ACT has a working group to develop privacy guidelines for app developers, Reed said. "Most mobile apps collect no information, and therefore, aren't technically required to have a policy," he said. "But we feel they should, not because of regulation, but because the most valuable asset they have is their trust from their customers."
Representatives of Apple and Google defended their privacy practices, saying they do not collect and retain personal data without customer permission. Google is looking into whether it should require its app providers to have privacy policies, said Alan Davidson, the company's director of public policy for the Americas.
But Amy Guggenheim Shenkan, president and CEO of child advocacy group Common Sense Media, questioned if tech companies are doing enough to protect privacy. "It's so jarring to hear their can't-do attitude when it comes to inventing technological solutions to protect kids," she said. "We get half-measures after the fact, and then they only offer partial solutions. They can do better."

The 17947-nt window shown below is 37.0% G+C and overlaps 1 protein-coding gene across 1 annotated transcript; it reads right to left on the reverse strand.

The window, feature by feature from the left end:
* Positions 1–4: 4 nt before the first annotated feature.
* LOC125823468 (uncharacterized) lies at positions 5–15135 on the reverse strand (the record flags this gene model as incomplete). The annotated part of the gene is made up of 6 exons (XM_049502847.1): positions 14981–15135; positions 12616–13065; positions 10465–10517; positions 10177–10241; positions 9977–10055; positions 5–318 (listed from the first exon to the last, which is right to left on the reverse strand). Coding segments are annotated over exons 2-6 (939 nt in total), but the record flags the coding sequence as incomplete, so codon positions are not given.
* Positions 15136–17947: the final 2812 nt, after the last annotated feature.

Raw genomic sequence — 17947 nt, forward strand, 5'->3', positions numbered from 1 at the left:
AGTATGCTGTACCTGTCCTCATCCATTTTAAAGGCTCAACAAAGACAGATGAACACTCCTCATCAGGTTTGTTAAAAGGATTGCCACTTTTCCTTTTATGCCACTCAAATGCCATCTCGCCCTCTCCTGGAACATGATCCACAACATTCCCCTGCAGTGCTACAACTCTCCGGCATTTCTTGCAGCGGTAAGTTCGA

Guggenheim Shenkan called on Congress to require that Internet and mobile-phone companies get permission before tracking consumers. The standard should be "private by default and public by effort," she said. "Today, it's the other way around."
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